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The art of structuring design teams

~ by Alan W

As the creative economy booms and our design businesses grow to meet demand, we are faced with the reality of relooking our structures. What was once a close knit team seamlessly working in an accustomed rhythm is now challenged with evolution. This call for change requires a clear and well thought out strategy to reduce the turbulence and foster positive outcomes.

This is what the road ahead should look like for your design firm when tackling the restructure challenge:


Centralized - keeping your disciplines in specialist teams i.e. the UI (User Interface) team, the UX (User Experience) team, the SD (Service Design) team, the PM (Project Management) team and so on. This is great for creating communities of specialization and expertise which feed off of peers well, but can also create a silo’d way of work.

Embedded - cross functional teams where a team could consist of a UX designer, a UI designer, a Service Designer, a PM. This structure allows each area of expertise to work alongside complementary areas, always cognizant of the varying disciplines at play. A good structure when your design firm collaborates with other firms such as a dev firm for example. In this case, the team accommodates room for them to feel like they are one of the team members when adding this new area of expertise.

Matrix - the best of both worlds where a UX Designer for example will report to their UX lead (as in the centralized structure) as well as their project team (embedded). This allows for expertise to grow as they are close to their expertise community while at the same time breaking down silo’s working within cross functional teams. This also allows for them to be exposed to more projects with the ability to split capacity across projects where suitable.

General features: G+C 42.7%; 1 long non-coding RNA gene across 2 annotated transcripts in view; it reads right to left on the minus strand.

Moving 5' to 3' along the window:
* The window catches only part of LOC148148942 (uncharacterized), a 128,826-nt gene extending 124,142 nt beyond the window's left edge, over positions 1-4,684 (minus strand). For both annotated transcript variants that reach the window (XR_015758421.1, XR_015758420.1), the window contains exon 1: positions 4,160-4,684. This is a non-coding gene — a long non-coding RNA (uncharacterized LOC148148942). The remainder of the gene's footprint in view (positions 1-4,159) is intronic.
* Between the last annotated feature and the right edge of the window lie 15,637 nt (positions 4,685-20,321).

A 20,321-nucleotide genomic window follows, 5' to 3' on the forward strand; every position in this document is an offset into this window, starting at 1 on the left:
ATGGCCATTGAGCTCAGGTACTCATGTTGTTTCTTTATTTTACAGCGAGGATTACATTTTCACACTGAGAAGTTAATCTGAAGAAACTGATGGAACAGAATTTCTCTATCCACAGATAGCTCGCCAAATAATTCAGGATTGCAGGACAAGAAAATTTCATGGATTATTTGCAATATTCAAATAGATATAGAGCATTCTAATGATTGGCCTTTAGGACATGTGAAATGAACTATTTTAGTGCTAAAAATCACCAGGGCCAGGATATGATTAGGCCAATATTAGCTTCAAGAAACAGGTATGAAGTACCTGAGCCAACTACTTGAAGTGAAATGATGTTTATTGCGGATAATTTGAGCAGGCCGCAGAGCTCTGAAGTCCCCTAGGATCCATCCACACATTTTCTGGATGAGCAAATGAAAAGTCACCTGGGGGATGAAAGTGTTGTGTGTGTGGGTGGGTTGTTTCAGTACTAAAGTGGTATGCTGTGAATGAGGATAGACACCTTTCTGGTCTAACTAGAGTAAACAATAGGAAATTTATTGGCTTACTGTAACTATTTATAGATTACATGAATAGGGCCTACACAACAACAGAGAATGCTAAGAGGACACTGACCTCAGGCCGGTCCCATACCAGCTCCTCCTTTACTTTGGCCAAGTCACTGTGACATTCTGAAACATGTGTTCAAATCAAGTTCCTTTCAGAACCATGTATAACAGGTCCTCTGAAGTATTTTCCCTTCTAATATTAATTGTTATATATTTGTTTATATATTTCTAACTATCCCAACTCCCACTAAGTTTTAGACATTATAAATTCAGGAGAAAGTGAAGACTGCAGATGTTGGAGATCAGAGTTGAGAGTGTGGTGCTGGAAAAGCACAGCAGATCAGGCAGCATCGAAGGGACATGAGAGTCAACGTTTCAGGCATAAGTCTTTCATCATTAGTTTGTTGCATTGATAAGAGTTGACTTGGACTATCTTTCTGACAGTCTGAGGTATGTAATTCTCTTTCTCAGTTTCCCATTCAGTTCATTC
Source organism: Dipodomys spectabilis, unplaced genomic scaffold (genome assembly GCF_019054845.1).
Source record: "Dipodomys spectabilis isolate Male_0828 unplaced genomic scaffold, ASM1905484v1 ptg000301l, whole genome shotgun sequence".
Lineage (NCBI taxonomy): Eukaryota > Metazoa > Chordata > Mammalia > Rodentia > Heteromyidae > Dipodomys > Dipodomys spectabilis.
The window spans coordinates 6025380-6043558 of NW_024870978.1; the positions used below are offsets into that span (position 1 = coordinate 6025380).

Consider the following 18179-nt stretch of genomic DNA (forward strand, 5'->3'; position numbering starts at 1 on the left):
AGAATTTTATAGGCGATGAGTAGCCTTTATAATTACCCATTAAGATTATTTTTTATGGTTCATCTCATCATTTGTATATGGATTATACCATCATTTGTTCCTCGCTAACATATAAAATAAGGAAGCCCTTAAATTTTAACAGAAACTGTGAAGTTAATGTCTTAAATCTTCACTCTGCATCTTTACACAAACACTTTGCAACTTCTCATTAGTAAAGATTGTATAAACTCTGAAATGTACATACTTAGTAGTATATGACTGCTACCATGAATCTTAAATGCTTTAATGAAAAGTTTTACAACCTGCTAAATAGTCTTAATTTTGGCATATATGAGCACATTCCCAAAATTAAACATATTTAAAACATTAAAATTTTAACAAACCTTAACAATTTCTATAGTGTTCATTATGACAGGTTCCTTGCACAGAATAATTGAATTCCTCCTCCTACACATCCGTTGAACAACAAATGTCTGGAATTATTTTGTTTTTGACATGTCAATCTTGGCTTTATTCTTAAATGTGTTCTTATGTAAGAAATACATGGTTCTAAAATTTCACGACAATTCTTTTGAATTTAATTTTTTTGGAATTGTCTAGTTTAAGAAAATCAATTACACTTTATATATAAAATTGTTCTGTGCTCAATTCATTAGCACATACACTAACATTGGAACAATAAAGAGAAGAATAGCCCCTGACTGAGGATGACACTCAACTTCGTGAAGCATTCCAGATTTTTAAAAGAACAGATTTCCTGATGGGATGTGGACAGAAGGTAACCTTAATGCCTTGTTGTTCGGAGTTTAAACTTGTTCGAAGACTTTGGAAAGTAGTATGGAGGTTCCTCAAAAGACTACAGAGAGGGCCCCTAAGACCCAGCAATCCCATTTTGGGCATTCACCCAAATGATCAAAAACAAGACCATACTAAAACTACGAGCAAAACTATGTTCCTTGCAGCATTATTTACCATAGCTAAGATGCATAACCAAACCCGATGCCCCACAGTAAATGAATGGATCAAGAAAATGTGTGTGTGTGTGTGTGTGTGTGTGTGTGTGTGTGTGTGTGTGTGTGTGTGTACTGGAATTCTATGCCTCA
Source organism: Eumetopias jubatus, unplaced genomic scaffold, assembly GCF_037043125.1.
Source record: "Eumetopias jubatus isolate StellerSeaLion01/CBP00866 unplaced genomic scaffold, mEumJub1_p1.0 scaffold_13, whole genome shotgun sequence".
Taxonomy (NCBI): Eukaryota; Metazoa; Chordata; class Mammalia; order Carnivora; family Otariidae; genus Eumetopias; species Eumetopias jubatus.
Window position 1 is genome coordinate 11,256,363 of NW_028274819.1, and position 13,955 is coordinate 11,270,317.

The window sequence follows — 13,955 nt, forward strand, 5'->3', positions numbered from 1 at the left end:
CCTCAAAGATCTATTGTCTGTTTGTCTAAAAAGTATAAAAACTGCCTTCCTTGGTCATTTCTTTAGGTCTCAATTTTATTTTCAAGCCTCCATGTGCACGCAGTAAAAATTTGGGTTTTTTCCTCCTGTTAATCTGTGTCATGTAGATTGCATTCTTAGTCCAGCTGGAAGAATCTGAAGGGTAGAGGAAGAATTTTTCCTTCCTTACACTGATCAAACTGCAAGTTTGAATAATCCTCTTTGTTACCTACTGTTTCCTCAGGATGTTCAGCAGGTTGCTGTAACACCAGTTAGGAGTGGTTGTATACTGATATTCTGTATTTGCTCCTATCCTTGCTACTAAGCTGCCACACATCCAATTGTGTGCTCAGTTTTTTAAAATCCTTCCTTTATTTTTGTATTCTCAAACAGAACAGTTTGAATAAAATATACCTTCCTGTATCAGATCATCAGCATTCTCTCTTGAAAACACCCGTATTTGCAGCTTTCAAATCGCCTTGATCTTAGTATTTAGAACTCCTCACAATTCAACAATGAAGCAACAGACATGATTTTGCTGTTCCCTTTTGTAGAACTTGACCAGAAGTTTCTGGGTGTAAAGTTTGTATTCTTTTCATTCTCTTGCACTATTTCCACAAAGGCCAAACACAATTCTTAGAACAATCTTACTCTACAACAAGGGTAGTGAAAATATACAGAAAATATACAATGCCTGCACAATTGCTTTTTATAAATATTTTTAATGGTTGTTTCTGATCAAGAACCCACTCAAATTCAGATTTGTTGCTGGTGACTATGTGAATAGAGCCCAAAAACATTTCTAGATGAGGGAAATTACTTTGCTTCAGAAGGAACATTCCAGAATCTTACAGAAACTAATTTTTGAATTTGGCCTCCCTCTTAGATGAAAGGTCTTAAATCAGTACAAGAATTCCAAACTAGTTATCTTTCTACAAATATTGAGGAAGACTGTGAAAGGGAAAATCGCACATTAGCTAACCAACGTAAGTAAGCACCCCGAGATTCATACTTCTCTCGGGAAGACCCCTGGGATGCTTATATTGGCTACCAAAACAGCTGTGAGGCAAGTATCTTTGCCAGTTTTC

Once you have decided on the structure that best fits your business, you need to build a fitting culture of design strategy. Your business culture is what will attract the right designers to how you do business, and repel those that don’t fit or align with who you are as a business. As your designers interact with one another they should share in this cohesive culture. Mechanisms that foster a sense of community and align with your constantly communicated business point of view are paramount in fostering change at a manageable pace.


If you do not have an experience blueprint for your business, now is the time you need to develop one as it is THE tool that compresses orientation to the new structures you have created. A well throughout out strategic blueprint of the experience your clients, employees and partners/vendors will have when engaging with your business. This is not something that you vaguely speak of, this is an actual blueprint mapping out the experience journey for all including all touchpoints, processes, people etc that are orchestrated to deliver on the experience you want these people to have with your business. In fact, this is something all those who are a part of delivering that experience, turn to every day to align what they are doing towards this business goal. No matter your structure, this helps keep everyone on course.


Your Designer Growth Framework must be aligned and aid your designers in how they grow within the structure they find themselves working within. Growth support must be built into your structures in how you provide mentorship, coaching and on the job training/upskilling. Different structures talk to different mechanisms for growth support so these need to be intentionally planned to fit. For example on-the-job shadowing is feasible for the centralized team whereas incorporating a design advisory role in other structures may be more conducive.


This is about hiring the right people, not only the right talent/skill. The designer's way of working, beliefs and approach to the business of design must align with your firm in order for them to be at their best, and for your business to be at its best, when they integrate into your structures. Talent acquisition must be intentional and strategically aligned with the structures you have in place. This is when a mutually beneficial connection between designer and firm is made.


Change and growth is constant and in true design style we are always iterating. Maturity assessments of how restructure efforts are doing should be rolled out at a frequency that allows for feedback and alignment to make the experience of growth and change a conducive one. Maturity assessments will help with ideation into your ongoing structures, culture creation, business experience creation, designer growth & development and talent acquisition strategies.

There is a lot more to simply restructuring teams to really achieve impact for your business in this endeavor. When we consider all these areas of focus when taking on the restructuring challenge, we are building a business that is calculated and considerate in its efforts. May your business bloom in the process!

Work with Alan W

“Solving niche challenges founders face”.

Illustrator: Lisa Williams (Instagram: @artist_llw)


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